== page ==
Welcome to the Department of Toxic Substances Control

Hazardous Waste Emergency Permits

Immediate Response and Emergency Permits


Regulations for Emergency Permits are found under California Code of Regulations (CCR) Title 22, Section 66270.61. DTSC issues this special type of permit when a hazardous waste poses an imminent and substantial threat to human health or the environment, but action to remediate the situation does not require an immediate response. Emergency situations requiring immediate action do NOT need an emergency permit.

This webpage was designed to help distinguish between situations requiring immediate action and situations requiring an emergency permit, and to provide information for meeting DTSC's requirements.  

For more information or if you have questions, please contact the DTSC Office of Permitting by e-mail at emer_permit@dtsc.ca.gov .  

What is an Emergency Permit?

An emergency permit is a temporary authorization from DTSC for the management of hazardous waste, which poses an imminent and substantial endangerment to human health or the environment.  Emergency permits may be issued to a facility that does not have a hazardous waste facility permit or to a permitted facility for activities not otherwise authorized.  The determination of whether or not an emergency permit should be issued is made on a case-by-case basis, and includes ongoing assessment throughout the resolution of the situation.

Where merited, DTSC can issue an emergency permit orally, followed by a written permit within 5 days.  The effective time durations for emergency permits vary, but cannot exceed 90 days.  Emergency permits cannot be renewed.  There are no fees required to request or conduct activities under an emergency permit. Emergency permit determinations must comply with the California Environmental Quality Act (CEQA). Generally, a Notice of Exemption from CEQA is warranted and will be prepared by DTSC. DTSC must publish a public notice of the issuance of the emergency permit in a daily or weekly newspaper within the area affected by the facility or activity.

When is an Emergency Permit Required and Not Required?

I. Emergency Permit Not Required

Under CCR Title 22, Section 66270.1(c)(3)(A), a person is not required to obtain a permit for treatment or containment activities which are necessary to perform an immediate response to any of the following situations:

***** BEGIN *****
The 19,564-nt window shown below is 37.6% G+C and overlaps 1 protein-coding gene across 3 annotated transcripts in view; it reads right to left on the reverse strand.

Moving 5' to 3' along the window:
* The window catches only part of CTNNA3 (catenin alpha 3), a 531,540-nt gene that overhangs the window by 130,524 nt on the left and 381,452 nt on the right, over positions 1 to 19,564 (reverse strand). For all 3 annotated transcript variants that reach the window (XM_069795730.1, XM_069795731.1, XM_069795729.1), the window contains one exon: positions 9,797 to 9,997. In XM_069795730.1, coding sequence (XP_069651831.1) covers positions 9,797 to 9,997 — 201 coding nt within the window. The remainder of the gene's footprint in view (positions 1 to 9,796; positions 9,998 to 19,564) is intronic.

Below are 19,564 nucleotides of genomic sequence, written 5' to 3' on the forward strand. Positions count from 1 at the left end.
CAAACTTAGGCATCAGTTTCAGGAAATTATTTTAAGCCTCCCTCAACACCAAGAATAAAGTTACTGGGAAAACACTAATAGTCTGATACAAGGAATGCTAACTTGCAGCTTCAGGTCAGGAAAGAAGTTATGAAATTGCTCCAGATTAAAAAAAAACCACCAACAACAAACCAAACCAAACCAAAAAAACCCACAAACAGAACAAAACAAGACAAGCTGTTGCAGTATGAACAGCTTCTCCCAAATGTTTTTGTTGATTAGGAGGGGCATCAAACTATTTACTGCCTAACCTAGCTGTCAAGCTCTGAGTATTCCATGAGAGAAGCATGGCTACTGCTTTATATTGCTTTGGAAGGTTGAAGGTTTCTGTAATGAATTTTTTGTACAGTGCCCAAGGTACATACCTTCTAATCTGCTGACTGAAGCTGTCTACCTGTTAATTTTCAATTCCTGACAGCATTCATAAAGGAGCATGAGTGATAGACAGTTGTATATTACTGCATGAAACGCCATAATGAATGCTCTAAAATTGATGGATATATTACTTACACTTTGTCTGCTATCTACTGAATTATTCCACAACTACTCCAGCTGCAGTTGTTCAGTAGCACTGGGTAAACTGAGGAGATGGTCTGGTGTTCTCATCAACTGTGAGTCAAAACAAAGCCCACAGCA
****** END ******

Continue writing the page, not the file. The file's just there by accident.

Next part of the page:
1. a discharge of a hazardous waste;

2. an imminent and substantial threat of a discharge of hazardous waste;

3. a discharge of a material which, when discharged, becomes a hazardous waste.

In these situations, there is sufficient evidence that persons or the environment may be harmed if IMMEDIATE actions are not taken to reduce or eliminate the threat from the hazardous waste involved.

Examples of Situations When an Emergency Permit is NOT Needed

II. Emergency Permit is Required

If an immediate response, however, is clearly not necessary to address the situation, meaning a response can be delayed without compromising safety or increasing the risk, DTSC should be consulted as to how to proceed and to examine whether the issuance of an emergency permit is appropriate.

Examples of Situations when an Emergency Permit should be requested

How is an Emergency Permit Requested?

The initial request for an emergency permit may be submitted to DTSC electronically, but must be followed by a letter, signed by a person having appropriate authority at the facility.  Indicate in the e-mail message and/or letter that an emergency permit is being requested and attach a completed application to the e-mail.  Once DTSC determines that the application is complete, and where merited, an emergency permit can be granted orally.  A written permit will be issued within 5 days of the oral permit.

For more information or if you have questions, please contact the Emergency Permit by e-mail at: emer_permit@dtsc.ca.gov. To request an emergency permit, follow the instructions for Emergency Permit Application below:

Emergency Permit Request Application

What Information Needs to be Provided to DTSC After an Emergency Permit is Issued?

Typically a condition of the emergency permit will require submittal of a final report. The report should briefly summarize the operation conducted and must also include certification that the area has been cleared of all residual hazardous waste generated from this emergency and all generated waste has been properly managed.

The final report and the Emergency Permit Request Application must contain the following certification:  "I certify under penalty of law that this document and all attachments were prepared under my direction or supervision in accordance with a system designed to assure that qualified personnel properly gather and evaluate the information submitted.  Based on my inquiry of the person or persons who manage the system, or those persons directly responsible for gathering the information, the information submitted is, to the best of my knowledge and belief, true, accurate, and complete.  I am aware that there are significant penalties for submitting false information, including the possibility of fine and imprisonment for knowing violations."

Copyright © 2007 State of California